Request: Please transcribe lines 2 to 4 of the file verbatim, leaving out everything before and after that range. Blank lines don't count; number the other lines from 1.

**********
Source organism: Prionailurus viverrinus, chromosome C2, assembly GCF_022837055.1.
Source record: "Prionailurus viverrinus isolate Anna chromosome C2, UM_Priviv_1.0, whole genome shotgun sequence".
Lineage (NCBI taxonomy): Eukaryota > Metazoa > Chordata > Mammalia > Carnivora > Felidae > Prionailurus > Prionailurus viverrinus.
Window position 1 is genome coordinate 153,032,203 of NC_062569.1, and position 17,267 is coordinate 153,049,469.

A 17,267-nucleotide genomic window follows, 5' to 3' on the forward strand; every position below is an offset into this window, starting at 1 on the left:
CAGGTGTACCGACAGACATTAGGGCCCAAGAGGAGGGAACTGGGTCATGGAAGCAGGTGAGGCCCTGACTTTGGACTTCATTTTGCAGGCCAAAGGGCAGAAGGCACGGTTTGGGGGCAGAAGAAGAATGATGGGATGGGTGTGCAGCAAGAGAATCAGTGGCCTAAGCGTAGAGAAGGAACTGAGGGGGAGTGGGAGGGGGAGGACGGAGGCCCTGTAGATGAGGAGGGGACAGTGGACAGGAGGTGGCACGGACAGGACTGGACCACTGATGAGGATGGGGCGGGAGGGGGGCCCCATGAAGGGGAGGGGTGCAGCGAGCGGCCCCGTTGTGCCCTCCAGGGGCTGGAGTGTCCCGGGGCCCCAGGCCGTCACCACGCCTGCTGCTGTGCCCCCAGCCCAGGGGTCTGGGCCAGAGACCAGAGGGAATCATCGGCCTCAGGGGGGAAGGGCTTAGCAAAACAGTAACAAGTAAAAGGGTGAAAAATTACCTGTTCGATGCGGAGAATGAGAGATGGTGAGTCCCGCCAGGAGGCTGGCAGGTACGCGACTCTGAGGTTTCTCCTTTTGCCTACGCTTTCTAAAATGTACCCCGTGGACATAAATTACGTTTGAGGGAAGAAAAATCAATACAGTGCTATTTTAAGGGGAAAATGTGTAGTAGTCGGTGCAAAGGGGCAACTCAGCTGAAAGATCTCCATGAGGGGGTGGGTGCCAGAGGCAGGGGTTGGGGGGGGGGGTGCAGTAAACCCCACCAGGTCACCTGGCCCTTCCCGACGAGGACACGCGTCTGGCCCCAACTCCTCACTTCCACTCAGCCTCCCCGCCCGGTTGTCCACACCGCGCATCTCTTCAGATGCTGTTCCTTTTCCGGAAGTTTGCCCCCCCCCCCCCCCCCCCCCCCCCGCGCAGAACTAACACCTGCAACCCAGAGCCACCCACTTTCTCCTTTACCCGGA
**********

Source record: "Prionailurus viverrinus isolate Anna chromosome C2, UM_Priviv_1.0, whole genome shotgun sequence".
Lineage (NCBI taxonomy): Eukaryota > Metazoa > Chordata > Mammalia > Carnivora > Felidae > Prionailurus > Prionailurus viverrinus.
Window position 1 is genome coordinate 153,032,203 of NC_062569.1, and position 17,267 is coordinate 153,049,469.